By: Kayla Thompson, Communities of Color and Media Junior Associate, Amanda Hurwitz, Entertainment Research Junior Associate, and Adam Weinreb, Entertainment Research Junior Associate
Since 1992 in the United States, Asian American and Pacific Islander (AAPI) Heritage Month has been observed and celebrated during the month of May.
This May, GLAAD is dedicated to honoring the cultural contributions and influences LGBTQ+ AAPI community members have made, alongside highlighting films, TV shows, and other forms of media with significant LGBTQ+ AAPI representation.
During this month, and year round, it’s important to remember that people of Asian, Asian American, Native Hawaiian, and Pacific Island heritage are not a monolithic community, but rather a group connected by their experiences and histories with distinct and extensive cultural backgrounds, traditions, and ethnicities. Celebrating these communities should be conducted with depth and nuance, and we should continue listening to community voices to learn how we can best support them.
With anti-LGBT legislation and anti-Asian bias and racism on the rise, it’s especially important to invest in narratives that celebrate and uplift those of Asian and Asian American descent.
Alongside our watchlist (link) spotlighting 10 films and television shows with excellent on-screen representation of LGBTQ+ and/or MVPFAFF+ Pacific Islanders and Native Hawaiians, we’ve compiled a list of 10 films and television shows committed to centering, including, and featuring representations of LGBTQ+ Asian and Asian American people and storylines:
Everything Everywhere All At Once (2022)
Premiering at South by Southwest in March 2022, Everything Everywhere All At Once tells the story of Evelyn Quan Wang (Michelle Yeoh), a Chinese immigrant and laundromat owner who finds herself launched into alternate universes. The film navigates Evelyn’s relationship with her queer daughter Joy Wang (Stephanie Hsu).
Heartbreak High (2022)
Heartbreak High follows the teenage angst, romances, and lives of the students and teachers at Hartley High. The show features a number of LGBTQ+ characters with diverse storylines, including the relationship between Quinni Gallagher Jones (Chloe Hayden) and Sasha So (Gemma Chua-Tran).
Fire Island (2022)
A modern, queer take on Jane Austen’s Pride and Prejudice, Fire Island, written by Joel Kim Booster, follows a group of best friends as they gather at Fire Island for their annual 4th of July festivities. Fire Island features an entirely queer cast and numerous LGBTQ+ Asian characters, with the film’s central romance being between two gay Asian men. The film stars out Asian actors Joel Kim Booster, Conrad Ricamora, Bowen Yang, and Margaret Cho, and was directed by Andrew Ahn.
Sort Of (2021)
HBO Max Original Sort Of centers the story of protagonist Sabi Mehboob, a non-binary first-generation Pakistani-Canadian navigating love and dating in Toronto. Sabi is portrayed by Bilal Baig, the star, executive producer, co-creator, and co-writer of Sort Of.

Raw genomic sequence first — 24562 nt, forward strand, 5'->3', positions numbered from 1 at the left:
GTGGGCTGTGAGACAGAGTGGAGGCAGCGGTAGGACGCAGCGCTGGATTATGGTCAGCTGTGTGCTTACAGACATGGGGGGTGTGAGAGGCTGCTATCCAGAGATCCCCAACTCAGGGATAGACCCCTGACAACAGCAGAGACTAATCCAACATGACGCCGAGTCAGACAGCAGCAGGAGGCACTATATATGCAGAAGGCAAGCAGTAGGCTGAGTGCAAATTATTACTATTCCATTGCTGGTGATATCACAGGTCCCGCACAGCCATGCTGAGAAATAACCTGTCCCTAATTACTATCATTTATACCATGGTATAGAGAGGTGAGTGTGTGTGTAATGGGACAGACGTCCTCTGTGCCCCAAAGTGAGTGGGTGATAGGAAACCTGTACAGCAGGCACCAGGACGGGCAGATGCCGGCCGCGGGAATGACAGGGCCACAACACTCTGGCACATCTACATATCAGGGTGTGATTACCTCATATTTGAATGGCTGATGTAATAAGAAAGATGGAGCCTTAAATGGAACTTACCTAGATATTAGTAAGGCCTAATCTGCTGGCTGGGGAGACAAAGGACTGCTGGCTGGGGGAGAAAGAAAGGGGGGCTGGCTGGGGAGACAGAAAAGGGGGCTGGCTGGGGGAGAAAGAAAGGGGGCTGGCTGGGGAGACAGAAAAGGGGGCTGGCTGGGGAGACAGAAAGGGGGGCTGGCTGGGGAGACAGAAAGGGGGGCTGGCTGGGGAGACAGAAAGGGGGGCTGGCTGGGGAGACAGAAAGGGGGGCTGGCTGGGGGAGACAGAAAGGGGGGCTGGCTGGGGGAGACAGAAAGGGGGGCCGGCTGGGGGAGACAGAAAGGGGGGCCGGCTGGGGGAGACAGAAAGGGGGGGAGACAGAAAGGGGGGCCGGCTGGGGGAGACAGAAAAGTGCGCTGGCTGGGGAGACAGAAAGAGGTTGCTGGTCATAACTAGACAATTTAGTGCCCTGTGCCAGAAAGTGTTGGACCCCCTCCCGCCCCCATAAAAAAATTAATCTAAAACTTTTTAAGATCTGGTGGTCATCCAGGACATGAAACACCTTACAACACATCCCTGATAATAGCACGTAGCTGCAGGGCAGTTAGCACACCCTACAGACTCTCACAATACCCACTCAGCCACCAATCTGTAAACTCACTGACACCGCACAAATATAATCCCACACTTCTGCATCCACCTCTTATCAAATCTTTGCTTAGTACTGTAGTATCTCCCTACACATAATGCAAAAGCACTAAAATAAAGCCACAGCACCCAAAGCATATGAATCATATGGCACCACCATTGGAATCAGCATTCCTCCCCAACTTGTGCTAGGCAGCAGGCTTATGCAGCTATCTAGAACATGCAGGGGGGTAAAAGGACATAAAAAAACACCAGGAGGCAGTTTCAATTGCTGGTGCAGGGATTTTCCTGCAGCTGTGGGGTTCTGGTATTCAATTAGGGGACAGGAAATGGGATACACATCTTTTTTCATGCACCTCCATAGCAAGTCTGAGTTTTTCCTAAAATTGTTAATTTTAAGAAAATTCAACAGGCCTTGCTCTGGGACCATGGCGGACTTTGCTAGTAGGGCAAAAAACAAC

Pretty Little Liars: Original Sin (2022)
Pretty Little Liars: Original Sin portrays characters including couple Elodie and Shirley Honrada (Lea Salonga and Kim Berrios Lin) and their queer daughter Mouse Honrada (Malia Pyles).
Netflix India’s Class, based on the Spanish series Elite, is set at an elite high school in Delhi, and follows the relationships between three working-class students and their wealthy classmates. The show features queer characters Faruq (Chintan Rachchh) and Dhruv (Chayan Chopra), with potential LGBTQ storylines in season 2 incoming for characters Balli (Swaayal Singh) and Sharah (Moses Koul).
The Imperfects (2022)
Although it was canceled after just one season, The Imperfects offered unparalleled representation which will be sorely missed. The Imperfects followed three young people whose DNA was altered after an experimental gene therapy as they track down the scientist who uprooted their lives. The show featured queer characters Hannah Moore (Celina Martin) and Abbi Singh (Rhianna Jagpal), an asexual scientist.
Good Trouble (2019)
A spin-off of The Fosters, Good Trouble follows Callie and Mariana as they leave home and head to LA to chase dreams and careers. The show features lesbian Asian women Alice Kim (Sherry Cola) and Sumi Liu (Kara Wang). Sherry Cola, as a queer Asian woman herself, has spoken out about supporting and empowering LGBTQ+ Asian women and girls.
Never Have I Ever (2020)
Season 3 of Never Have I Ever includes a storyline surrounding Aneesa Qureshi (Megan Suri), a Muslim, Indian girl who was introduced as a new classmate in Season 2. Viewers follow Aneesa’s journey in Season 3 as she explores her sexuality, kissing and eventually entering into a brief relationship with her friend Fabiola Torres (Lee Rodriguez).
Kung Fu (2021)
The CW’s Kung Fu includes queer Asian men Ryan Shen (Jon Prasida) and Sebastian Cailao (JB Tadena), who is introduced at the beginning of Season 2 as Ryan’s potential love interest.